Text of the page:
|Builder:||Blohm & Voss, Hamburg|
|Fate:||Interned at Valparaiso, and handed over to Italy as war reparations|
|Fate:||Sold back to F. Laeisz, 1923|
|Fate:||Sold to Shaftesbury Homes, 1932|
|In service:||World War II|
|Homeport:||New York City|
|Class and type:||Flying P-Liner|
|Displacement:||3,100 long tons (3,150 t)|
|Beam:||45 ft 7 in (13.89 m)|
|Height:||170 ft 6 in (51.97 m)|
|Draft:||16 ft (4.9 m)|
|Sail plan:||44,132 sq ft (4,100.0 m2) sail area|
The Peking is a steel-hulled four-masted barque. A so-called Flying P-Liner of the German company F. Laeisz, it was one of the last generation of windjammers used in the nitrate trade and wheat trade around the often treacherous Cape Horn.
Peking was made famous by the sail training pioneer Irving Johnson; his footage filmed on board during a passage around Cape Horn in 1929 shocked experienced Cape Horn veterans and landsmen alike at the extreme conditions Peking experienced.
She was in Valparaiso at the outbreak of World War I, and was awarded to Italy as war reparations. She was sold back to the original owners, the Laeisz brothers in 1923, and continued in the nitrate trade until traffic through the Panama Canal proved quicker and more economical.
In 1932, she was sold for £6,250 to Shaftesbury Homes. She was first towed to Greenhithe, renamed Arethusa II and moored alongside the existing Arethusa I. In July 1933, she was moved to a new permanent mooring off Upnor on the River Medway, where she served as a children's home and training school. She was officially "opened" by HRH Prince George on 25 July 1933. During World War II she served in the Royal Navy as HMS Pekin.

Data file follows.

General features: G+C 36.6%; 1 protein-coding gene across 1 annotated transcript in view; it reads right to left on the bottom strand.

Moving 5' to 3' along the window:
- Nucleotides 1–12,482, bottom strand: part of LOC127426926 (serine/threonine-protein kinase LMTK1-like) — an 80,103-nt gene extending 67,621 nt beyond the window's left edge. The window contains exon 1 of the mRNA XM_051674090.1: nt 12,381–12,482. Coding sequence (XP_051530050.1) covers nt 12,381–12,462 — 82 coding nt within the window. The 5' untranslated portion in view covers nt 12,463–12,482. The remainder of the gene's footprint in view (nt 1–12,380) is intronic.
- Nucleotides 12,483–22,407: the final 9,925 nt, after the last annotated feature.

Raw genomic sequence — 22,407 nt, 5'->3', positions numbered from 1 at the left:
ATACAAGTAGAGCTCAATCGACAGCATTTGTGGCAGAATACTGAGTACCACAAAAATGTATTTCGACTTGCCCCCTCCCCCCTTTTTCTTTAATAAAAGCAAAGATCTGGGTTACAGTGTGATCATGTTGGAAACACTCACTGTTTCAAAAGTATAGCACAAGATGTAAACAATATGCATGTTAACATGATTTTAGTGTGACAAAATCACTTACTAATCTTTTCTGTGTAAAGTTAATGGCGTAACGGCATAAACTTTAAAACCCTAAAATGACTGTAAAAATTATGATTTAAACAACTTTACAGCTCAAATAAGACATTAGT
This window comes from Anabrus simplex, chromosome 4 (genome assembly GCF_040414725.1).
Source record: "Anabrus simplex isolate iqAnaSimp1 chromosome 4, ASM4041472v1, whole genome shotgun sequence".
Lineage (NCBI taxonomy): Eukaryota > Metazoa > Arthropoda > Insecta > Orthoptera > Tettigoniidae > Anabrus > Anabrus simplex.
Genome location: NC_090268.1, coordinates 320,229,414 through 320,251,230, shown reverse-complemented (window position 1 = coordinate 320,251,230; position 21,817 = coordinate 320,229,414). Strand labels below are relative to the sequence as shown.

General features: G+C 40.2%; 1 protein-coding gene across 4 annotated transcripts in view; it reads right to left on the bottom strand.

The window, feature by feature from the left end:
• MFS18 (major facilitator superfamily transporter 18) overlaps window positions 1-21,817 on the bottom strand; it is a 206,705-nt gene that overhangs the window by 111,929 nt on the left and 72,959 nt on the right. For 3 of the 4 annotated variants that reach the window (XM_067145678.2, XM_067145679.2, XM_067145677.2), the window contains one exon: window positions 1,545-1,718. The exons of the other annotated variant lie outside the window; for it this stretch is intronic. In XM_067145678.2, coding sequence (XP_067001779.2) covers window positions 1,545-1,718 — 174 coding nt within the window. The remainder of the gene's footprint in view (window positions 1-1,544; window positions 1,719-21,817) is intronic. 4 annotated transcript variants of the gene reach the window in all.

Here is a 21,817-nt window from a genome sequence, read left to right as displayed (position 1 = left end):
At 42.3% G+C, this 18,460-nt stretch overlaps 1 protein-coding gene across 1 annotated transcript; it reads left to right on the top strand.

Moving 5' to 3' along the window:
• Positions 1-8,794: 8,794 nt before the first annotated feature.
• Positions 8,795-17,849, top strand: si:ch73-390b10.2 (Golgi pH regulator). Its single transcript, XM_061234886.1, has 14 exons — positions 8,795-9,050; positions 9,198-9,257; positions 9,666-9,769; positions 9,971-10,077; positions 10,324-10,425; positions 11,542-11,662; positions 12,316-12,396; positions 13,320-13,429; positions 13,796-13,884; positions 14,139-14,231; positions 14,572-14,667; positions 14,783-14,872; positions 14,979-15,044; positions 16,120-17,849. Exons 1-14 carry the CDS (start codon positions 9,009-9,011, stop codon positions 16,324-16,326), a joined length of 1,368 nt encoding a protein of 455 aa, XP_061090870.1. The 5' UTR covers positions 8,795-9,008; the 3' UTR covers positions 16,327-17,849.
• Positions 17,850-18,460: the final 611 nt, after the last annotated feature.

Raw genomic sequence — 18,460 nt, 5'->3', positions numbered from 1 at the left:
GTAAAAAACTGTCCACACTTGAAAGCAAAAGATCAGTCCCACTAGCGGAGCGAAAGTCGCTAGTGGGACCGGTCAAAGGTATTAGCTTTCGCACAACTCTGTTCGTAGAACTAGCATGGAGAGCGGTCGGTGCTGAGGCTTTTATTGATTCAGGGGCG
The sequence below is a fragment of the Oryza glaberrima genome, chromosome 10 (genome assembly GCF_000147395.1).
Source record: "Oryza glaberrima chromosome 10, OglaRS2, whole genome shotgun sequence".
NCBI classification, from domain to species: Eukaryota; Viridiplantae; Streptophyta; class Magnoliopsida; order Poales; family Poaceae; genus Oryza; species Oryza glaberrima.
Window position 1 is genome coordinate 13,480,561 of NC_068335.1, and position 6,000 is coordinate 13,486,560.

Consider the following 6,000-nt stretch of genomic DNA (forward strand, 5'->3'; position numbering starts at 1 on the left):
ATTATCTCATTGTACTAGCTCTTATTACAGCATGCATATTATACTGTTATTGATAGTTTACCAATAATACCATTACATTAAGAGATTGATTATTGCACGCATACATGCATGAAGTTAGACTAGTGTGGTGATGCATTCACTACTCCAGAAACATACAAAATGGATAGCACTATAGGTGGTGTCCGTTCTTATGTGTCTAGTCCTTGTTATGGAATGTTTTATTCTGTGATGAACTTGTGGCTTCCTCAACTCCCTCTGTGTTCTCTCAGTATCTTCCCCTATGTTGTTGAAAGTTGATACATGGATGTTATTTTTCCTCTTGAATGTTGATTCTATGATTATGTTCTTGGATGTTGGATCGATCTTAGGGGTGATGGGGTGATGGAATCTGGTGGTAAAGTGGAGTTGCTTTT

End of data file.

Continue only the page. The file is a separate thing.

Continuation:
The Peking was retired in 1974 and sold to Jack Aron, for the South Street Seaport Museum in New York City, where she was still moored in 2016. However, the Seaport NYC did not see the Peking as part of its long-term operational plans, and was planning to send the Peking to the scrap yard. A 2012 offer to return the ship to Hamburg where she was originally built, as a gift from the city of New York, was contingent upon raising an Financial endowment|endowment in Germany to ensure the preservation of the vessel, and was not successful on that basis. Thanks for Mr. Henning Schwarzkopf for convincing the German parliament to save the beautiful Peking ship. Here is the story on "New York Post" just click the blue link: http://nypost.com/2016/09/05/how-this-departing-south-street-seaport-gem-survived-the-storm-of-the-century/ In November 2015 the German government decided to purchase the ship, to be a part of the announced German Port Museum in Hamburg, for which €120 million were allocated. She was taken to Caddell Dry Dock, Staten Island, on September 7th, 2016, to spend the Winter.
- "Ralph McTell" song about the Peking, "Around the Wild Cape Horn" from his album, "Somewhere Down the Road"
- Flying P-Liner "sisters" in Europe:
- Other preserved barques
- "Millions For Hamburg's Historic Museums". Hamburg News. Retrieved 2 December 2015.
- Johnson, Irving. Round the Horn in a Square Rigger (Milton Bradley, 1932) (reprinted as The Peking Battles Cape Horn (Sea History Press, 1977 ISBN 0-930248-02-3)
- Johnson, Irving. Around Cape Horn (film) (Mystic Seaport, 1985) (from original 16 mm footage shot by Irving Johnson, 1929)
Media related to Peking (ship) at Wikimedia Commons